My book, The Ones That Got Away: A Dating Memoir, is a humorously elaborate answer to the question, “Why are you still single?” Think Bridget Jones Diary meets Sex and the City. My story spans over 25 years of dating and is told in a candid girlfriend-to-girlfriend manner. One reviewer wrote, “Sometimes hilarious, always easy to identify with.”
Tell us something about yourself.
I’m a Northeast transplant currently living in Scottsdale, AZ. While growing up I was told I had an aptitude for writing, but I didn’t pursue it. I was also applauded for my artistic ability, but I didn’t pursue that either. I actually wound up in a facet of construction – if you can believe it. There are times when I think back to my school days – Career Day, in particular, when I announced that I was going to be a florist – and wonder what went wrong. That’s okay, though; if everyone did what they said on Career Day the world would be overrun with veterinarians.
What inspired you to write this book?
The inspiration for The Ones That Got Away actually came from a short story I had written in the 5th Grade. I mention this in Chapter One. As I recalled that story, a statement just came to me and I thought, “That would make a great opening sentence for my life story.” Then the title came to mind, after which, like dominos (dominos of bad boyfirends), the whole story fell out of my head. I began to write immediately.
How did you publish this book? Why did you decide to self-publish?
When I began writing my book, I didn’t really do it for any reason in particular, it was just coming out of me and so I did it. Once I had it complete, though, I decided to formally finish it by making it a bona fide book. I took a class with author Tom Bird (www.Tombird.com) to find out the differences between conventional publishing and self publishing. It seemed for an unknown author, dollar for dollar, my expenses would be about the same either way, but with self publishing I maintained control over the story I was telling and it would become a book in a fraction of the time it would take otherwise. The key to self publishing is getting connected with the right people – because you don’t actually do it yourself. In the world of publishing, even self publishing, writing is actually the easy part – there is so much more that goes into making a story a book and I simply could not have done it without help. (www.PODbookdesigns.com) First off, I write in pencil (getting my story into a Word doc is about as high-tech as I get). I’m not computer savvy – I cannot text, I’m not on Facebook and I do not Tweet – all that technical stuff is just geek – oops, that must have been a slip – Greek to me.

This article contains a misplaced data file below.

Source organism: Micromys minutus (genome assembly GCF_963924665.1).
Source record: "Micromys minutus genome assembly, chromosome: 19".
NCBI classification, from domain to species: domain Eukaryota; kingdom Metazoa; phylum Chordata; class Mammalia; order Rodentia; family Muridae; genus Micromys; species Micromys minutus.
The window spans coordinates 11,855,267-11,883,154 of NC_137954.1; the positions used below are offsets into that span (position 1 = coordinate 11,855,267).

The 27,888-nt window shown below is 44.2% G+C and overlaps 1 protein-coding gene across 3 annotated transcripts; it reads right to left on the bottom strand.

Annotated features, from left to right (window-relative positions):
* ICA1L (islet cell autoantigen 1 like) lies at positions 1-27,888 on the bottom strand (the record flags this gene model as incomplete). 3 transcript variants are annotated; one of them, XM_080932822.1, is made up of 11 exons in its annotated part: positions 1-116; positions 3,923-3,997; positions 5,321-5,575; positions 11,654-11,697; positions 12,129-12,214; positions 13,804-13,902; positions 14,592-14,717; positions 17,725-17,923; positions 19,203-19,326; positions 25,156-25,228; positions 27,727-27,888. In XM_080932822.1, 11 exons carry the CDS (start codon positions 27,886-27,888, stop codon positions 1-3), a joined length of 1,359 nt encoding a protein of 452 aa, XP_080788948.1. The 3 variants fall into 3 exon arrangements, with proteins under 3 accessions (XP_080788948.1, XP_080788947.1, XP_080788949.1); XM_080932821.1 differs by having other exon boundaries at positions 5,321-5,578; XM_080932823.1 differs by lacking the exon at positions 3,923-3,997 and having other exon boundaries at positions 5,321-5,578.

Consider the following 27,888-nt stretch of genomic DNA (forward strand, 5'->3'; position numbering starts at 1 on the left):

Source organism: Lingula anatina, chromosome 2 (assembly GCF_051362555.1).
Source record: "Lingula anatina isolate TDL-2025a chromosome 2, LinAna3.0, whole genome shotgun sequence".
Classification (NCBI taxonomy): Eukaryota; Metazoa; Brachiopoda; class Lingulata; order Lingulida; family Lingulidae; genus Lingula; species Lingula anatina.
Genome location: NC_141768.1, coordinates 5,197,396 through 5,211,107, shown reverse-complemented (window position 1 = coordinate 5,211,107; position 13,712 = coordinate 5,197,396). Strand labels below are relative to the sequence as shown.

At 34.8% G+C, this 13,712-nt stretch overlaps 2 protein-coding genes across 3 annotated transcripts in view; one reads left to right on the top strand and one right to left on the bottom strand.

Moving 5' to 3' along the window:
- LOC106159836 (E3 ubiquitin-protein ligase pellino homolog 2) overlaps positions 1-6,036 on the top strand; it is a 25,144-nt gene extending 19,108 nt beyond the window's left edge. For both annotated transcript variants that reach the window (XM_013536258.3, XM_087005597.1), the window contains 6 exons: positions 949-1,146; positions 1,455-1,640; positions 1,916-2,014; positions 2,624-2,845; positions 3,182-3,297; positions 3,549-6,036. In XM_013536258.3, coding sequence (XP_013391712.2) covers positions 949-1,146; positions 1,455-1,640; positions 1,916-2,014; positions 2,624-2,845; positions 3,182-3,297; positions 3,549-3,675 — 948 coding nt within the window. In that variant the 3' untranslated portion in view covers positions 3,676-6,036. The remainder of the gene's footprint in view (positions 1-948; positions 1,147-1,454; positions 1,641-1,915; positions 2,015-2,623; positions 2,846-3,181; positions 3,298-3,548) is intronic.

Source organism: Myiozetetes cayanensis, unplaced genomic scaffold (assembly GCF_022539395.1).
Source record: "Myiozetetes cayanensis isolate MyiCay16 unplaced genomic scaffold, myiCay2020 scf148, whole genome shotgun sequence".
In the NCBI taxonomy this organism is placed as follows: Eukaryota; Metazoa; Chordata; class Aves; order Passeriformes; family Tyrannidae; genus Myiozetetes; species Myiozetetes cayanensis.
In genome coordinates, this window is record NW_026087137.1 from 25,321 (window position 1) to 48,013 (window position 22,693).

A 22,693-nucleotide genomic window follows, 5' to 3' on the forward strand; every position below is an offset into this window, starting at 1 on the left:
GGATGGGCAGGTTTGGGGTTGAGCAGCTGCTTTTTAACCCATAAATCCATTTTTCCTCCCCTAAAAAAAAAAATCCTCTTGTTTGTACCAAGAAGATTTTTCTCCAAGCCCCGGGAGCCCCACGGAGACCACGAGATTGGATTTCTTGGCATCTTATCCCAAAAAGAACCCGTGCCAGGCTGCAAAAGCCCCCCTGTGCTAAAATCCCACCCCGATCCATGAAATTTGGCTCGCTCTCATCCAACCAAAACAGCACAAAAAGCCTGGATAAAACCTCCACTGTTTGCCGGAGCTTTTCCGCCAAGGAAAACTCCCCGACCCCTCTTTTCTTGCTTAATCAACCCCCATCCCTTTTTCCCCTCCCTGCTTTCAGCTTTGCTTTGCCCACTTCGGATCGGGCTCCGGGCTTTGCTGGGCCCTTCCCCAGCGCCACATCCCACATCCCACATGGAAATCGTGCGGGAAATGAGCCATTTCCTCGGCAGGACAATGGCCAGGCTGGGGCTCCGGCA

What do you believe is the hardest part of writing?
The hardest part of writing for me is finding unfettered downtime in which to actually do it. Writing is creative and you can’t just squeeze it in, under pressure, here and there. You need to have the right amount of time for it and a clear mind so that things can flow. The exception that proves the rule, of course, are those tiny bursts of creativity that usually happen in the shower – why in the shower, I don’t know, clear mind probably – when an idea, phrase or even just one particular word will pop into your head. Not willing to risk forgetting, in those instances, I’d tip-toe out of the shower soaking wet, to record whatever little nugget came to mind on a Post-It note. Ah, the Post-It note. I may be able to live without a man in my life, but I could not live without Post-It notes.
What is the best advice you could give other writers about writing or publishing?
After OTGA was published I was surprised by how many people shared with me that they always wanted to write a book. I told them all the same thing: WRITE. I think it was Aristotle who claimed that one’s life would not be complete if not for accomplishing three things: build a house (many won’t do this), raise a child (many will do this), and write a book (many, apparently, want to do this). Here’s the thing. All of us have a story to tell – it may not always be the most interesting story, but it’s ours and if it can be told in an entertaining fashion, then why not? You can’t worry about initially writing anything good, coherent or cohesive – just write! It’s much easier to fix something than to create something.
Where can readers learn more about you and your book?
Buy the book from Amazon